IBM i > DEVELOPER > RPG

Look Before You %Lookup


Among the great new features in the V5R1 release of RPG IV are %Lookup and friends. At first glance, you might view these new built-in functions (BIFs) as simple replacements for the LOOKUP op-code. If you think these BIFs merely perform lookups in free-form without using the dreaded *IN indicators, you've failed to spot two of the great improvements incorporated by the compiler writers.

For instance, you can now specify the maximum number of entries to be searched, not just the starting index. This is useful when the array isn't full, because it avoids using obscure techniques such as filling the array from the back and limiting the search by specifying a starting index.

Unlike their ancestors, the new BIFs perform a binary search if the array is sequenced. In fact, a binary search such as this relies on the fact that the elements are in sequence. (Remember this as its important as our tale unfolds.) This can make an enormous performance difference when searching large (and even not so large) arrays. If you're unfamiliar with binary searches, a brief explanation may be in order.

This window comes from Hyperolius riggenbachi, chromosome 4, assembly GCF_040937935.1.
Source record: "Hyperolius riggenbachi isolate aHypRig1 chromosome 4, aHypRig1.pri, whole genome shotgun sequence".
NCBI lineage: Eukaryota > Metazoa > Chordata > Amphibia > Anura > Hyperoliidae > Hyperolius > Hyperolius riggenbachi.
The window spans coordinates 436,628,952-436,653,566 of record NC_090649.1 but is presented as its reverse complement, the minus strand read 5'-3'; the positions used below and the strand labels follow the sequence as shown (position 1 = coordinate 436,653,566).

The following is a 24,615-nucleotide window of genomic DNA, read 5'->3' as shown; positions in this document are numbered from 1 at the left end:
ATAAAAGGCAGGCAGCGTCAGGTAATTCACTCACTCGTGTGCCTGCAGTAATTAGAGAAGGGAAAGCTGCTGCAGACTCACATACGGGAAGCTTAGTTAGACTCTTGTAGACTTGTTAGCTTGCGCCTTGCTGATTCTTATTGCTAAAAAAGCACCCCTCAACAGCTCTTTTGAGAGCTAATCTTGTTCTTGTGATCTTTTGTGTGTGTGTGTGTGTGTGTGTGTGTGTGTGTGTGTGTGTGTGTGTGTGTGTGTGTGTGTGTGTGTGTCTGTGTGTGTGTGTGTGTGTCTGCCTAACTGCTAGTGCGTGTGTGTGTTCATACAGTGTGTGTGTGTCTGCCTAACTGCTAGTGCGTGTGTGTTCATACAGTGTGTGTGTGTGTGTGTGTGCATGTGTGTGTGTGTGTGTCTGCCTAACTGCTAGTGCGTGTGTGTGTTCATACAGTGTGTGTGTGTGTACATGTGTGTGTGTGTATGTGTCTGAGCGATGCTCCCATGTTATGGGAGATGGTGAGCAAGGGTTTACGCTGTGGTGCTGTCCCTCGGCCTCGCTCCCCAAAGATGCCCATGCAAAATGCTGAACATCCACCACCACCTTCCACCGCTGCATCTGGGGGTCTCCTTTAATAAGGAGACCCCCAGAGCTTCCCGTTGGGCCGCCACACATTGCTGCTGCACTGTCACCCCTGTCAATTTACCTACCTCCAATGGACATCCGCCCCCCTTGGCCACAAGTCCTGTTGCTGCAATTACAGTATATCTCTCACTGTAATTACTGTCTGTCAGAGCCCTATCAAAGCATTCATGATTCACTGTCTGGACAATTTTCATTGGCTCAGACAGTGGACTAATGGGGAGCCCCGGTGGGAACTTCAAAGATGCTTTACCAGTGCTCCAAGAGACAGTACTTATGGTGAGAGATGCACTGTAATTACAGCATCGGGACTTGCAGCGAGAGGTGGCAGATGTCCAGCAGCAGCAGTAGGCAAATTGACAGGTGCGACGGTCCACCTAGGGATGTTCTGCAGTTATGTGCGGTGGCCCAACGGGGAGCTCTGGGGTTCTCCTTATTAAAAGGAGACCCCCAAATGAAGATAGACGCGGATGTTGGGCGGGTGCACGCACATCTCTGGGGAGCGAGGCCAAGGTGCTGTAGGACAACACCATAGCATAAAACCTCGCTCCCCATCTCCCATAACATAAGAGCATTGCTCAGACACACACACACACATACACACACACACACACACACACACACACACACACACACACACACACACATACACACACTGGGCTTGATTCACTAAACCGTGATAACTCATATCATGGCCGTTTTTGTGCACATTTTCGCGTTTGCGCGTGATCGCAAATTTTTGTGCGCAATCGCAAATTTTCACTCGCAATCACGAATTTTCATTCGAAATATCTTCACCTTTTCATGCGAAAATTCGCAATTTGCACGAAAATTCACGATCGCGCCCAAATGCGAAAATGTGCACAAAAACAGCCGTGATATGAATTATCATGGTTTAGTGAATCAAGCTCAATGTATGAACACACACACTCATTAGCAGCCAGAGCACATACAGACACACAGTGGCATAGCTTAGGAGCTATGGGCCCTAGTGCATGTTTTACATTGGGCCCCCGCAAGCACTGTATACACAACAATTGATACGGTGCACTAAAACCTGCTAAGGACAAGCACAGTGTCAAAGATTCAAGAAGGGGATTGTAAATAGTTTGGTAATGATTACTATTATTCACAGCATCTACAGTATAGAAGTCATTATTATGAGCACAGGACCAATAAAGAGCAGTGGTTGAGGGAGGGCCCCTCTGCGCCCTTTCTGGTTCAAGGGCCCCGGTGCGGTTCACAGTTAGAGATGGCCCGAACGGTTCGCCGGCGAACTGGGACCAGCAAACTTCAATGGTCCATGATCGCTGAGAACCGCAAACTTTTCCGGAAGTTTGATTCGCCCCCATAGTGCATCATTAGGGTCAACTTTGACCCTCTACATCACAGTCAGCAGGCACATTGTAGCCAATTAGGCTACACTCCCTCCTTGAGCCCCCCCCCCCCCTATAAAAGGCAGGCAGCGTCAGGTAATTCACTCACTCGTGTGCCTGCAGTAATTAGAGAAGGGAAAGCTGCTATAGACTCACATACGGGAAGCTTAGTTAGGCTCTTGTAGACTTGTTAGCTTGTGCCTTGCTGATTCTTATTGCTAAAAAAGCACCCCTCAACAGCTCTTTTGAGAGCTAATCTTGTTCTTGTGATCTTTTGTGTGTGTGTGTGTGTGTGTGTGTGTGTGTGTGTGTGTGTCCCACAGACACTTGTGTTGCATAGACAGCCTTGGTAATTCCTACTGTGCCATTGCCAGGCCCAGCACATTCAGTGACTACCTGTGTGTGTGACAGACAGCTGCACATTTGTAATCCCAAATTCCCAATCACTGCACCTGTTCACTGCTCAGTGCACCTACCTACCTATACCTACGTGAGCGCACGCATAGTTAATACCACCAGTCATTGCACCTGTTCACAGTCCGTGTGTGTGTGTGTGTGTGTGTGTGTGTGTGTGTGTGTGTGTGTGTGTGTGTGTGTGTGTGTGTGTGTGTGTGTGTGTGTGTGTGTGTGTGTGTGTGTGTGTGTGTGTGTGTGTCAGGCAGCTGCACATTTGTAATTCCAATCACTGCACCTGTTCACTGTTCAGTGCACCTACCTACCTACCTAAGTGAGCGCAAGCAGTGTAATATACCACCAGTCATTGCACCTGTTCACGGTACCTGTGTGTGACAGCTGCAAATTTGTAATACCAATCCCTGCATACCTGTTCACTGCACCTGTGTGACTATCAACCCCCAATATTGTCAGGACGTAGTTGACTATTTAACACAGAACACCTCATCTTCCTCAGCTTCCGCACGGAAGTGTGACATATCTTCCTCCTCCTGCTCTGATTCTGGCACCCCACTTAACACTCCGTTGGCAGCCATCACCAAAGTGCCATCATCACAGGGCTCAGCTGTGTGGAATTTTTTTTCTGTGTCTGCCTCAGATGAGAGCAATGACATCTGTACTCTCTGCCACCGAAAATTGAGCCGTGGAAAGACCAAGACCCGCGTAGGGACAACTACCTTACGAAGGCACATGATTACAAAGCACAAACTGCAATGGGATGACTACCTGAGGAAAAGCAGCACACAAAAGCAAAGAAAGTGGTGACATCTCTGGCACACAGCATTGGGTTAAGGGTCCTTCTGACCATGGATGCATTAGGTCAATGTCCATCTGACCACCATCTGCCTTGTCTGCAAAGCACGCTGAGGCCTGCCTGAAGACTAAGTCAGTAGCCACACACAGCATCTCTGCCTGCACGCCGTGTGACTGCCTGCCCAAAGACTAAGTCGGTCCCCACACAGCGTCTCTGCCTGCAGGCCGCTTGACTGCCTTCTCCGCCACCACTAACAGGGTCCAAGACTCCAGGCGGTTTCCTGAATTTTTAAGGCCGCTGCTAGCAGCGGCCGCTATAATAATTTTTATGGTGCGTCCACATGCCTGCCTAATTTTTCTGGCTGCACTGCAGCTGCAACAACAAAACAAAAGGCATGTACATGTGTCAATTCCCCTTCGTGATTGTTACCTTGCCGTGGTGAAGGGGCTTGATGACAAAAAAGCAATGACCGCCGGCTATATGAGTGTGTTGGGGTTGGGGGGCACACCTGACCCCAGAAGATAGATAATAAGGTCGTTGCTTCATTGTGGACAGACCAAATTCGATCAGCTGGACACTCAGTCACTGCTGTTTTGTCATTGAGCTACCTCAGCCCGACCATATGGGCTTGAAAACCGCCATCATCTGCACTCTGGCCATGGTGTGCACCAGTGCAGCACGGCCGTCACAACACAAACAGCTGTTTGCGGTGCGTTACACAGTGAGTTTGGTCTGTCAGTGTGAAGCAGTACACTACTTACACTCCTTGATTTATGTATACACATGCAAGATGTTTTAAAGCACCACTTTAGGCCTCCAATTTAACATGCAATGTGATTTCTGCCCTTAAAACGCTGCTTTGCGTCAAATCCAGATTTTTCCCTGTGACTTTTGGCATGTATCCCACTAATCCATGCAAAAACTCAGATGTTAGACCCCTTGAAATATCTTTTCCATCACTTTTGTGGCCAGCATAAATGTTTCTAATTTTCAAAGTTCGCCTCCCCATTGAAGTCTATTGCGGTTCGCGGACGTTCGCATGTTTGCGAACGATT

Suppose you have an array of 150 elements and that the one you're searching for is in the 73rd position. The %Lookup BIF first selects the middle entry from the array (i.e., index 75) and then checks to see if the entry at that position is higher or lower than the one sought. In this case, its lower, so next the BIF checks index 37, the mid point of the remaining range (1 - 74). The entry found will be too low, further narrowing the range (38-74), so we check the entry at position 56, which is also too low. And so on until arriving at 73 (73 - 74) after a total of seven comparisons. That's an improvement over the LOOKUP op-code, which would have taken 73 comparisons to find the target. As you can see, even if we doubled the arrays size, %Lookup would only need one additional comparison. With the old LOOKUP, doubling the array size from 150 to 300 would (on average) have added an additional 75 comparisons.

So, why does the headline of this column sound a cautionary note? What exactly must we look out for? Surely if %Lookup is so much better, then using it in place of LOOKUP should be a no brainer, right? Not quite. Consider the following situation:

 

 

 

 

 

 

 

 

 

 

 

 

 

 

 

 

Jon Paris is a technical editor with IBM Systems Magazine and co-owner of Partner400.

Susan Gantner is a technical editor with IBM Systems Magazine and co-owner of Partner400.


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